The quest for speed and power
Let’s face it, we’re all here because we like ourselves some fast cars. I write about Formula 1 on this site so I would know. And on that note, some of us may have thought about what it would be like to DRIVE a Formula 1 car on the road. Luckily for you, I have just the suggestion for you. A vehicle that is so much like a Formula 1 car that it WON the 2020 Australian Grand Prix. I present to you… The 2006 Ford Freestar
Yes, that’s correct. This thing is so unbelievably similar to a Formula 1 car and we’ve got all the reasons why. From my own experience in driving the Freestar in real life and the 6 Formula 1 Driver’s Championships that I’ve won (that were definitely not on the Formula 1 Game), I’ll explain why. The categories we’ll cover are…
- Power Unit
Got it? Then let’s begin.
You might be wondering something like “How on earth could a 14-year-old Ford minivan engine have anything to with Formula 1 Cars? It’s quite simple. Current Formula 1 Cars are powered by 1.6L V6 Turbo-Hybrids, with the hybrid portion of the power unit consisting of a Motor Generation Unit-Kinetic(MGU-K) and a Motor Generation Unit-Heat(MGU-H) feeding back into a battery, which then provides it’s electric power to the transmission at the rear. The Freestar is EXTREMELY similar.
First off, the SE model is powered by a 4.2L V6, which is the exact same cylinder count as a current Formula 1 car. You might think that displacement causes an issue; but in reality, 4.2L just means this V6 is approximately 2.625 times better than a Formula 1 V6 Engine. Additionally, the Freestar also has an electrical component that functions very similarly. When driving at low speeds or when braking, the MGU systems will replenish the battery of an F1 power unit marginally. A modern F1 car also can’t function without that electrical component. Likewise, when running the Freestar, your movement also charges the battery, only it’ll do this at all speeds as it is a MUCH more efficient and effective system. The Freestar also can’t function without its battery (Ask me how I know…), which is making this all too similar. If you couldn’t tell by now, the Power Units of both vehicles are remarkably similar, almost uncannily so. When I actually thought about it, the 2006 Freestar predates the V6 Hybrid era by 8 Years, so while many would say the Automotive industry uses Formula 1 Technology, doesn’t that mean Formula 1 uses Freestar Technology?
Now, what could the tires have in common with each other? Well, it’s actually so close, we had to be academic in the end. Essentially, the Freestar’s tires are made of a tough elastic polymeric substance made from the latex of a tropical plant or synthetic wrapped around a metal structure. Formula 1 tires are basically the same to be honest, especially the wet ones. The Slicks are smoother and softer but honestly, they’re exactly the same otherwise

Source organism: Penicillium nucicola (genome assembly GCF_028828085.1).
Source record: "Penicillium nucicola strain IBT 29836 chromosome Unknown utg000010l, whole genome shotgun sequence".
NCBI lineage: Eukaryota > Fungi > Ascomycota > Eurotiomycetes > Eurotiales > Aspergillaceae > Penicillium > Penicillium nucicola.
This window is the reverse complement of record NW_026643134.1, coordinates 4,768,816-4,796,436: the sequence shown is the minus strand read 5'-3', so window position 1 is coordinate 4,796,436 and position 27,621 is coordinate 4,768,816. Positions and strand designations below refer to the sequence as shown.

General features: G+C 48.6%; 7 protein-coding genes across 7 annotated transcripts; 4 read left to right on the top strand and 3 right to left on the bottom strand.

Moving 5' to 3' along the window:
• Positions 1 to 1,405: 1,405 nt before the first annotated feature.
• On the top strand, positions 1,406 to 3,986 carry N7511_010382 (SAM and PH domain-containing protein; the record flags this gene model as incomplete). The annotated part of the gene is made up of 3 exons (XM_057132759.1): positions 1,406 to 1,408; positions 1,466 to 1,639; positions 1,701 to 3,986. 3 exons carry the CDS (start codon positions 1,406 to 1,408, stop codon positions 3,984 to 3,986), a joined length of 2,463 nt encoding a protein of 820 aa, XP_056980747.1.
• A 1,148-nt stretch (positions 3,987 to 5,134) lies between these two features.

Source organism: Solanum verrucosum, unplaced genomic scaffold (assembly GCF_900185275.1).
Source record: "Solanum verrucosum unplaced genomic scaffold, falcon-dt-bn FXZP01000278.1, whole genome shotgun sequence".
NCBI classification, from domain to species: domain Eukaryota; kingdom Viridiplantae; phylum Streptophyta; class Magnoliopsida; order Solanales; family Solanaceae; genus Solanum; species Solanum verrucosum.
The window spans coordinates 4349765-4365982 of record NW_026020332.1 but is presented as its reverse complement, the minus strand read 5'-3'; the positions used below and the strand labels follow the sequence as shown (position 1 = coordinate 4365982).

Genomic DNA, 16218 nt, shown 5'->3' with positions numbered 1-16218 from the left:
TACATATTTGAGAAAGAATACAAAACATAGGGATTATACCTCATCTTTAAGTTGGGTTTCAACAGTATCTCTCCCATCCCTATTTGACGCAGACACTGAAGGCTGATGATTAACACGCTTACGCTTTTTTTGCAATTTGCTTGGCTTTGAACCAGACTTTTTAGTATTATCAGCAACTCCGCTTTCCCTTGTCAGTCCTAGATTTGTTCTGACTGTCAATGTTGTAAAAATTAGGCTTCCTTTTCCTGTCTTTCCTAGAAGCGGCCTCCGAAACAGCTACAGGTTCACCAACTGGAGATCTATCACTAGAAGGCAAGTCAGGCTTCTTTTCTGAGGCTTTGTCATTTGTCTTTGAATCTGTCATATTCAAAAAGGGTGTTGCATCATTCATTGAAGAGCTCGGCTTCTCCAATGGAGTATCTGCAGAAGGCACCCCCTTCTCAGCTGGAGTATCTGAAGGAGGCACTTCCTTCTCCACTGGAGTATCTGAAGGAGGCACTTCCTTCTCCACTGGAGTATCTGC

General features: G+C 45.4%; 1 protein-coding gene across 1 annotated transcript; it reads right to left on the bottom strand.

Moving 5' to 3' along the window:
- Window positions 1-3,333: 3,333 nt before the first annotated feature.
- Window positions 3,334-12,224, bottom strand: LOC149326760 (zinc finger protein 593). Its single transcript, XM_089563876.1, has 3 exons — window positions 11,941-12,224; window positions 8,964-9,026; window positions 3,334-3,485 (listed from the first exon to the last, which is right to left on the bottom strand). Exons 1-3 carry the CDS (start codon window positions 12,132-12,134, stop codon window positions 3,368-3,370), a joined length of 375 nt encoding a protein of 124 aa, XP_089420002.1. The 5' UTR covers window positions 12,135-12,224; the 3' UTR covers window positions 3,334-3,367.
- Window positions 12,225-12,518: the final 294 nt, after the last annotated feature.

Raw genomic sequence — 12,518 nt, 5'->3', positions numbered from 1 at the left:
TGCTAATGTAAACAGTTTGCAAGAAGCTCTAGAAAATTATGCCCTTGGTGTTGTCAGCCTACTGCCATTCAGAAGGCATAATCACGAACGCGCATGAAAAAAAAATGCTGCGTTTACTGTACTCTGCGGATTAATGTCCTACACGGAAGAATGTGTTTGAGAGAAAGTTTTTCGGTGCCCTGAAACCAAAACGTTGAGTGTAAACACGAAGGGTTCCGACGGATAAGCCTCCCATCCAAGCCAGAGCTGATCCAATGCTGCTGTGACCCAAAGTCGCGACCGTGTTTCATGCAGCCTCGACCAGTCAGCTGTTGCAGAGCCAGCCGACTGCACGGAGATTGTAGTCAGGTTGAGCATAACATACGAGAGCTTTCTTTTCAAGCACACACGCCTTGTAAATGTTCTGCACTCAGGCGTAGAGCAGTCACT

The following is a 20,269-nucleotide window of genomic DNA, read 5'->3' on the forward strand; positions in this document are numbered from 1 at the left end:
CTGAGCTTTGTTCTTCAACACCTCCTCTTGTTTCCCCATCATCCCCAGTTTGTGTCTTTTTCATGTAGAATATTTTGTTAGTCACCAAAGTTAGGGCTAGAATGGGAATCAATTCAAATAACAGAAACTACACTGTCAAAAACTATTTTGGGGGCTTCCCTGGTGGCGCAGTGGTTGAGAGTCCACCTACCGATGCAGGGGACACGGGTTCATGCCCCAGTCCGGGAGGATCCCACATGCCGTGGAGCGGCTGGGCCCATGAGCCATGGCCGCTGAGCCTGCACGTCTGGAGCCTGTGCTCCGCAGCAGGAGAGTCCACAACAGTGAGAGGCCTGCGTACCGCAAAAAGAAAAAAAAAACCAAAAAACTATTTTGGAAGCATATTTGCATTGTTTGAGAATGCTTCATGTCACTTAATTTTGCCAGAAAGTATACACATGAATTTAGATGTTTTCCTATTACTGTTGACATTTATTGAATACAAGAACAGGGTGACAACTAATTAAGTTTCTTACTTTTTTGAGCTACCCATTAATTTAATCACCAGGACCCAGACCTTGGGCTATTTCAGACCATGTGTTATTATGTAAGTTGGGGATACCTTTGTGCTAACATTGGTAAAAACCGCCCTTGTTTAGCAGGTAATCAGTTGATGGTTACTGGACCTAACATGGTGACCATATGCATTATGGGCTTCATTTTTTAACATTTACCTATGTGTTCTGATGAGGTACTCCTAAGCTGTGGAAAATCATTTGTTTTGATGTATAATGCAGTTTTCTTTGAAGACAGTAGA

There’s also one major advantage to the Ford Freestar’s tires, they easily stay put, unlike that one team…
The Handling of the Ford Freestar and a Formula 1 Car are very similar. To look at acceleration, an F1 car goes to 0-60 in about 2 seconds, while the Freestar reaches it in a blistering 9—, you know what, it’s still better than Charles Leclerc at the end of the 2019 Bahrain race… Or Liam Payne in the 2020 Virtual Grand Prix…
The Freestar is also very similar in terms of stability and braking. While mine is personally prone to vibrations above 60 miles per hour, this is still just like a Formula 1 Car, being extremely similar to Kimi Räikkönen’s McLaren at the 2005 European GP
Alright, I’ll admit, perhaps they don’t look all too similar to the eye. But in spite of this, I’d say they still share the same fundamentals. I mean, look at them. There’s 2 wheels up front, 2 at the back. All 4 visibly mounted on suspension. Additionally, it comes in a variety of colors, just like Formula 1 Cars. In fact, a red Freestar and that V6? Yeah, it’s basically a Ferrari Formula 1 car
There you go, the reasons as to why a 2006 Ford Freestar is basically a road-legal Formula 1 car. I do hope you enjoyed reading this review and comparison, truly, I mean it. After all, I definitely didn’t just write this as an attempt at reaching the bottom of the barrel of anything I’ll ever write.